Antiretroviral Medication for HIV

If you are pregnant and have HIV, it is essential that you receive treatment with antiretroviral medication. There are two basic reasons for this treatment:

  • it helps prevent transmission of HIV infection to your baby; and
  • it improves the course of your disease.

Current treatment guidelines recommend administration of at least three antiretroviral drugs (see Table 1). If the mother merits treatment for HIV infection for her own disease (recommended at this point if the CD4 cell count is below 200 cells/mL), she should be placed on HIV therapy as soon as her pregnancy is confirmed-if she isn't on therapy already. If the mother doesn't need therapy for her own condition, she will need antiretroviral therapy starting from the second trimester to help prevent transmission of HIV to the baby. Once the baby is delivered, the antiretroviral therapy for the mother can be stopped and restarted whenever the woman needs it for her own HIV infection.

Table 1. Drugs Used for Treatment of HIV Infection*
Nucleoside Analogues (NRTIs)Abacavir (Ziagen, ABC)300mg BIDMost serious adverse effect is a hypersensitivity reaction (2-5% of patients).
 Didanosine (ddI, Videx)400mg QDMost serious adverse effects are pancreatitis and peripheral neuropathy. Of note, the combination of d4T and ddI is contraindicated during pregnancy because of the increased risk of lactic acidosis.
 Lamivudine (3TC, Epivir)300mg QDAdverse effects are very minimal and include nausea. Drug is eliminated by renal excretion.
 Stavudine (d4T, Zerit)40 mg BIDMain adverse effect is peripheral sensory neuropathy. Of note, the combination of d4T and ddI is contraindicated during pregnancy because of the increased risk of lactic acidosis.
 Zalcitabine (ddC, Hivid)0.75 mg Q8hMost serious adverse effect is peripheral neuropathy. Pancreatitis also can occur. Least potent of the nucleoside analogs and very rarely used in pregnant or non-pregnant patients.
 Zidovudine (AZT, Retrovir)300mg BIDMain adverse effect is marrow suppression, leading to anemia (low red blood cells) or leucopenia (low white blood cells). Can also rarely cause peripheral neuropathy.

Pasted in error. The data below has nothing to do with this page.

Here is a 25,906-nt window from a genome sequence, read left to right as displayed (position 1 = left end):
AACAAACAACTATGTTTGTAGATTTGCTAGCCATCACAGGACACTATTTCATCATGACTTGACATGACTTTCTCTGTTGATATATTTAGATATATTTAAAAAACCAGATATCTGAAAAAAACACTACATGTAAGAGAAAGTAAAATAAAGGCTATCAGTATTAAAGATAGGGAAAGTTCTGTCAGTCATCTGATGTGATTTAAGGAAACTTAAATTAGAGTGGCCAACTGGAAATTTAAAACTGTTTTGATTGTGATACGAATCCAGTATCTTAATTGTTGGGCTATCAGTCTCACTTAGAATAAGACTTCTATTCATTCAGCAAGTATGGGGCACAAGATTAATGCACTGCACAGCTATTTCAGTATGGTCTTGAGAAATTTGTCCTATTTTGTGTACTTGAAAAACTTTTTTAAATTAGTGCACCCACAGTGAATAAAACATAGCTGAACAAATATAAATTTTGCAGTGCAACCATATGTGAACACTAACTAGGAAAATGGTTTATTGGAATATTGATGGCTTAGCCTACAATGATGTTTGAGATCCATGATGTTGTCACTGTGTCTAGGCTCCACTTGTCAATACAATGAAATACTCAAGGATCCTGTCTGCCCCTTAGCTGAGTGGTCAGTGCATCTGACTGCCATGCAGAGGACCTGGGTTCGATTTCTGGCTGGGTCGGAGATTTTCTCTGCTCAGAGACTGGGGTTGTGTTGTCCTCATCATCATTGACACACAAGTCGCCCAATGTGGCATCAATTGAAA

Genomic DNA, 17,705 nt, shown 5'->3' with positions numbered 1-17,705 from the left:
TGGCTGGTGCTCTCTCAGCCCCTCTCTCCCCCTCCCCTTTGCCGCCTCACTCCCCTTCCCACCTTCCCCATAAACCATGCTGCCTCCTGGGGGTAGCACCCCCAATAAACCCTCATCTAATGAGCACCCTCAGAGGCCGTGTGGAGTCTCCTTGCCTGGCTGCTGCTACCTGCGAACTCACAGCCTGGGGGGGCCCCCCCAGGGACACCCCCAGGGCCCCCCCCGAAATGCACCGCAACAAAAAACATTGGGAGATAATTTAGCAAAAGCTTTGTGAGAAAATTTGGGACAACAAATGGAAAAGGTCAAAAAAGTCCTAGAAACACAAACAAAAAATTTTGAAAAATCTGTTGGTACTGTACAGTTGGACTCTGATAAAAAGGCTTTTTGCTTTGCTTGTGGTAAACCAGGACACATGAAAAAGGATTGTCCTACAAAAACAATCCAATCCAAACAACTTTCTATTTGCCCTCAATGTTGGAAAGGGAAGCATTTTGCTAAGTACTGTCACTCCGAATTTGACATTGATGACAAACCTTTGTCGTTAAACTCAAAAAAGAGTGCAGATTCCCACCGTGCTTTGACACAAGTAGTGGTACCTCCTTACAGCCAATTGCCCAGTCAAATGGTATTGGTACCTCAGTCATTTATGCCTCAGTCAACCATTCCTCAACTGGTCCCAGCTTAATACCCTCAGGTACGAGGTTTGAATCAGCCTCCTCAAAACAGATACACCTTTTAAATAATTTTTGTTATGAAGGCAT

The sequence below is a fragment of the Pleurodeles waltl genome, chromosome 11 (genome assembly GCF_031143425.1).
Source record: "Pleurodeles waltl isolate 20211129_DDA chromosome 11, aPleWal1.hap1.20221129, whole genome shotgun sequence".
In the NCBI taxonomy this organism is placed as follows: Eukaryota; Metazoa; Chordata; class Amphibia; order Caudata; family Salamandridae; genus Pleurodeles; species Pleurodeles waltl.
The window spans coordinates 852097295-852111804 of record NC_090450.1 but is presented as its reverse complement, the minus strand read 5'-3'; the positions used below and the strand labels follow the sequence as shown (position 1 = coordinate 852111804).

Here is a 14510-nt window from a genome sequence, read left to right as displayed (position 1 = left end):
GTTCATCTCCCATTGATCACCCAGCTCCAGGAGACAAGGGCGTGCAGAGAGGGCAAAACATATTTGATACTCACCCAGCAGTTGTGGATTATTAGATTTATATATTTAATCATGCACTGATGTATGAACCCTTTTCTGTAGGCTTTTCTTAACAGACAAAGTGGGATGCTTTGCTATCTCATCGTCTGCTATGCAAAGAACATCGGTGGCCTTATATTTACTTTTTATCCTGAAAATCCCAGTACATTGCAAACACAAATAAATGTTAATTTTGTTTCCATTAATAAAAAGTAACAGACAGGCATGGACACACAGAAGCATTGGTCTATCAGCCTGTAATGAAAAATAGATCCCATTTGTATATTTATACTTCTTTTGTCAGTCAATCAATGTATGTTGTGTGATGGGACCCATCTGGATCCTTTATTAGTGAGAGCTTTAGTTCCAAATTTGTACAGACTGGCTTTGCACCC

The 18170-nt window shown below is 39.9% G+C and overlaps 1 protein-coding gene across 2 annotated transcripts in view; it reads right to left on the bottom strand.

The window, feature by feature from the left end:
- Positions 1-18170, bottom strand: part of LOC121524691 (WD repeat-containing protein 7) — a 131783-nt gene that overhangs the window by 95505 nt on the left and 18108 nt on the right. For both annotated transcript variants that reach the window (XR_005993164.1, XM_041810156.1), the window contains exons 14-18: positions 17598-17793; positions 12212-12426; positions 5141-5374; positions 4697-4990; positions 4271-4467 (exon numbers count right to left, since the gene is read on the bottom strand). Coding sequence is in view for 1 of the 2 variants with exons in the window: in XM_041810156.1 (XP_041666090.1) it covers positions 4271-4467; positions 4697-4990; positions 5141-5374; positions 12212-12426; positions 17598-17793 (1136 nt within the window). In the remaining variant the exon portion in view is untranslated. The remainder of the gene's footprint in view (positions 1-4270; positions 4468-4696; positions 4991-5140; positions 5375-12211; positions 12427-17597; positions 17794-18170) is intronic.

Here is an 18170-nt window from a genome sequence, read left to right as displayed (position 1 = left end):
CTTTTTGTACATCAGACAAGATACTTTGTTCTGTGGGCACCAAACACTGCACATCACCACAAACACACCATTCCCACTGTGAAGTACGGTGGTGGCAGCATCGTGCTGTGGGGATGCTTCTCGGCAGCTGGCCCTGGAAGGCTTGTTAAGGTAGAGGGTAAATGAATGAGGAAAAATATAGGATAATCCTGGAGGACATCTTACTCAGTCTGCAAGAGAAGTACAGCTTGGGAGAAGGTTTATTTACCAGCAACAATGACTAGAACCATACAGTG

Emtricitabine (FTC, Emtriva)200mg QDVery similar to 3TC and adverse effects are minimal.
 Tenofovir (Viread)`300mg QDMost serious adverse events is renal failure or low phosphate in the bloodstream.
 Various combination of the above NRTIs are manufactured (where the drugs are co-formulated in one pill), including combivir (AZT + 3TC) taken as 1 pill BID, Epzicom (abacavir + 3TC) taken as 1 pill QD, Truvada (Tenofovir + FTC), taken as 1 pill QD, trizivir (AZT+ 3TC + abacavir), taken as 1 pill BID.
Non-Nucleoside Reverse Transcriptase InhibitorsDelavirdine (Rescriptor)400 mg TIDMost common side effect is rash; it usually is less severe than the one associated with nevirapine. Hepatitis also can occur. This medication is rarely used since it is required 3 times a day.
 Nevirapine (Viramune)200 mg BIDMost common adverse effect is rash. If the rash is extensive, the drug should be permanently discontinued. Rashes from nevirapine are more common in women. Liver inflammation with nevirapine is quite common in pregnancy and this drug is rarely used anymore in pregnant women. If this drug is used, liver tests should be carefully monitored.
 Efavirenz (Sustiva)600 mg QDThe drug is teratogenic and should absolutely not be used in pregnancy or in women planning pregnancy. Most common adverse effects for the non-pregnant patient are central nervous system changes and rash.
Protease InhibitorsAmprenavir (Agenerase)1,200 mg BIDMost common adverse effects are rash and gastrointestinal irritation. Since this drug requires the administration of 8 pills twice a day, it is rarely used anymore. Lexiva (see below) has replaced this formulation.
 Indinavir (Crixivan)800 mg Q8h without ritonavir, but most commonly given as 800 mg BID with ritonavir boostingMost serious adverse effect is nephrolithiasis (kidney stones). Most common side effect is gastrointestinal upset. Rarely used anymore in favor of newer protease inhibitors (Lopinavir/ritonavir, Atazanavir, Lexiva).
 Nelfinavir (Viracept)1,250 mg BIDMost common adverse effect is diarrhea. This drug is rarely used because it is not as potent as the newer protease inhibitors. In addition, the levels of nelfinavir are significantly decreased during pregnancy so that virologic failure with this medication can readily occur..